Imaging Williams-Campbell syndrome is characterized by cystic bronchiectasis in the fourth to sixth order bronchi [1, 2] (Figure 8.1–8.3). If expiratory images are obtained, collapse of the bronchiectatic segments can be seen [1–3]. Hyperinflation or emphysematous changes may also be seen in the lung distal to the bronchiectatic regions. The cause of the bronchiectasis is due to defective or absent cartilage in the walls of the fourth to sixth order bronchi. Importance Williams-Campbell syndrome has been postulated to be a congenital abnormality. At least two separate reports have shown a familial occurrence . Therefore, recognition of this abnormality in a patient should lead to additional investigations of family members.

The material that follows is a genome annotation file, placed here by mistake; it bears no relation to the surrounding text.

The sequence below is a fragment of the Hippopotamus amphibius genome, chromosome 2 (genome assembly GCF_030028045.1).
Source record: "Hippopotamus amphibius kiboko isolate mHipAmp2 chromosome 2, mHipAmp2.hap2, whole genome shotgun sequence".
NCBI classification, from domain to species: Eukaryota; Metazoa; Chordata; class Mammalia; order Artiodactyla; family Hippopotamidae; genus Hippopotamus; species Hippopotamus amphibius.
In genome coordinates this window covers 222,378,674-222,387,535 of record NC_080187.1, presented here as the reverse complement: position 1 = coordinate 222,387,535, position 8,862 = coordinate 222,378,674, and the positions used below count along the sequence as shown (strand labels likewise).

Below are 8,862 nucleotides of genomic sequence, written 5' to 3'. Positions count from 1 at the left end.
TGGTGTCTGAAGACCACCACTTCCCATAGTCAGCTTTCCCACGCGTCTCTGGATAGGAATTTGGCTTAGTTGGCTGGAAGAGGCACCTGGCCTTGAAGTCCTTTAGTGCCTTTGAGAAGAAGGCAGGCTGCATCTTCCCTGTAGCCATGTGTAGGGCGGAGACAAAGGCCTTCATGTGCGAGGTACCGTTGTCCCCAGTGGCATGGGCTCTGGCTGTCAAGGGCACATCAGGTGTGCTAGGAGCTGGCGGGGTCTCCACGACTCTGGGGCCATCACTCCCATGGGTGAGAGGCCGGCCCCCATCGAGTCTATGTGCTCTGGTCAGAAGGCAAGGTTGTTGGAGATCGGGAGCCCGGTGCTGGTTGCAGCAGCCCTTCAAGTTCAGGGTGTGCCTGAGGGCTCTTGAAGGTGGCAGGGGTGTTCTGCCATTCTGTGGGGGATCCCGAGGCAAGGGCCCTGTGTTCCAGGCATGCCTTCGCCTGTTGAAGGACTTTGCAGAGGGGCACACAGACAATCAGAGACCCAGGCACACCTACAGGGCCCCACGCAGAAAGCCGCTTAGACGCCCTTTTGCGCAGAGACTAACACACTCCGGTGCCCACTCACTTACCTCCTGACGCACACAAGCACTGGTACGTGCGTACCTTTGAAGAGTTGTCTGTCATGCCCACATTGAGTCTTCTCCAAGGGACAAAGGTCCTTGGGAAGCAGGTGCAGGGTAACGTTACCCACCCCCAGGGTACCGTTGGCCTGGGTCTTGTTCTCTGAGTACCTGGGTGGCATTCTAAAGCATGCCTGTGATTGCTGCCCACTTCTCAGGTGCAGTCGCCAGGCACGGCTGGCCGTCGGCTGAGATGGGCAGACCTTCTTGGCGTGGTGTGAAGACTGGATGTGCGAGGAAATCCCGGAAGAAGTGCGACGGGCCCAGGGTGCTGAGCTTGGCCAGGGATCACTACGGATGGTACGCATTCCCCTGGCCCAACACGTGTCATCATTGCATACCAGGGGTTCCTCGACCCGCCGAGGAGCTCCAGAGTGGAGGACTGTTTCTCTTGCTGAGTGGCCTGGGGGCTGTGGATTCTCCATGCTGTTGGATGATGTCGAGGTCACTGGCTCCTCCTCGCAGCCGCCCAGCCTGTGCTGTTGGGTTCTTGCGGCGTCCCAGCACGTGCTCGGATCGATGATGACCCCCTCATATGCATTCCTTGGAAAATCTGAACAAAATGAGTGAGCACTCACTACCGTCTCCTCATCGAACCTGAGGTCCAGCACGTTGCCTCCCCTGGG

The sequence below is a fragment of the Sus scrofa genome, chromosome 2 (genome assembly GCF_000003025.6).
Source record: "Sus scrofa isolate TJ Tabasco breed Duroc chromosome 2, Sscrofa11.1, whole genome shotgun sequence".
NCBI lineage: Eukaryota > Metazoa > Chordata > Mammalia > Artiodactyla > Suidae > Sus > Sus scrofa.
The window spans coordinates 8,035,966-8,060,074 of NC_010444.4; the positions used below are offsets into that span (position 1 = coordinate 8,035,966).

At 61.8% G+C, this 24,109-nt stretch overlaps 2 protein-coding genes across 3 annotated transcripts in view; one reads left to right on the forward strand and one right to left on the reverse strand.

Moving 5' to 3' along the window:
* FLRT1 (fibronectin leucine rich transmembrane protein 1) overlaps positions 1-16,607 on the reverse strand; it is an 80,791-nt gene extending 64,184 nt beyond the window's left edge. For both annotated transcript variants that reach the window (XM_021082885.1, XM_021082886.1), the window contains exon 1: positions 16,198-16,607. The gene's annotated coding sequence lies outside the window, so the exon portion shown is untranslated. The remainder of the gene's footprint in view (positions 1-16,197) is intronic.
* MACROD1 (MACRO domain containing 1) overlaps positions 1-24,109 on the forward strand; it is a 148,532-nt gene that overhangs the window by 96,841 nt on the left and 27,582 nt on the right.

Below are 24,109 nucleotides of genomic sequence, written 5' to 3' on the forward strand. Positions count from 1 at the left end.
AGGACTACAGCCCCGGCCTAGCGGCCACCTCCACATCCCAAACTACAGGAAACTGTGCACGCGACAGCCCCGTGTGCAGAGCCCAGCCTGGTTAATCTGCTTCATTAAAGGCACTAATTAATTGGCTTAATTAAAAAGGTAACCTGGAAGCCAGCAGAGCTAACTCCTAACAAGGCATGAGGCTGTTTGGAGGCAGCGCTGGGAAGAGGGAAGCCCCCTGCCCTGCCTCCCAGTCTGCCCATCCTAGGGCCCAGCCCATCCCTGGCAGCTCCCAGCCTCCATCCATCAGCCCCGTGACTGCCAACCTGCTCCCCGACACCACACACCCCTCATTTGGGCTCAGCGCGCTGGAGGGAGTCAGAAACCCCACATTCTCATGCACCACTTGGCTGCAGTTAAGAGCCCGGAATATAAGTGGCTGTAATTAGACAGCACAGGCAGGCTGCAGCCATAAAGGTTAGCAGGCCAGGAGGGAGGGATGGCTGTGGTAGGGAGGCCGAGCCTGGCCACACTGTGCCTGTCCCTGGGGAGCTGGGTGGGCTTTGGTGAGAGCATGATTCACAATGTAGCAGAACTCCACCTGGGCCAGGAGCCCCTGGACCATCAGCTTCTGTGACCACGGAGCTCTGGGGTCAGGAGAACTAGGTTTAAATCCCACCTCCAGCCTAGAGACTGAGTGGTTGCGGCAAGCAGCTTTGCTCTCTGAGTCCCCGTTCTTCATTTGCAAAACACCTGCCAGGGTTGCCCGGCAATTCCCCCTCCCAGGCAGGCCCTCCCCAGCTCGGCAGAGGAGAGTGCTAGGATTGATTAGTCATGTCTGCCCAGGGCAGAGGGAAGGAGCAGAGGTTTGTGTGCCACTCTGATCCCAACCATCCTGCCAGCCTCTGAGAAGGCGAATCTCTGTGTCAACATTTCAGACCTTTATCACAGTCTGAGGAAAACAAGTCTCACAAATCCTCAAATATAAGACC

|Original language||English (US)|
|Title of host publication||Pearls and Pitfalls in Thoracic Imaging|
|Subtitle of host publication||Variants and Other Difficult Diagnoses|
|Publisher||Cambridge University Press|
|Number of pages||2|
|State||Published - Jan 1 2011|
ASJC Scopus subject areas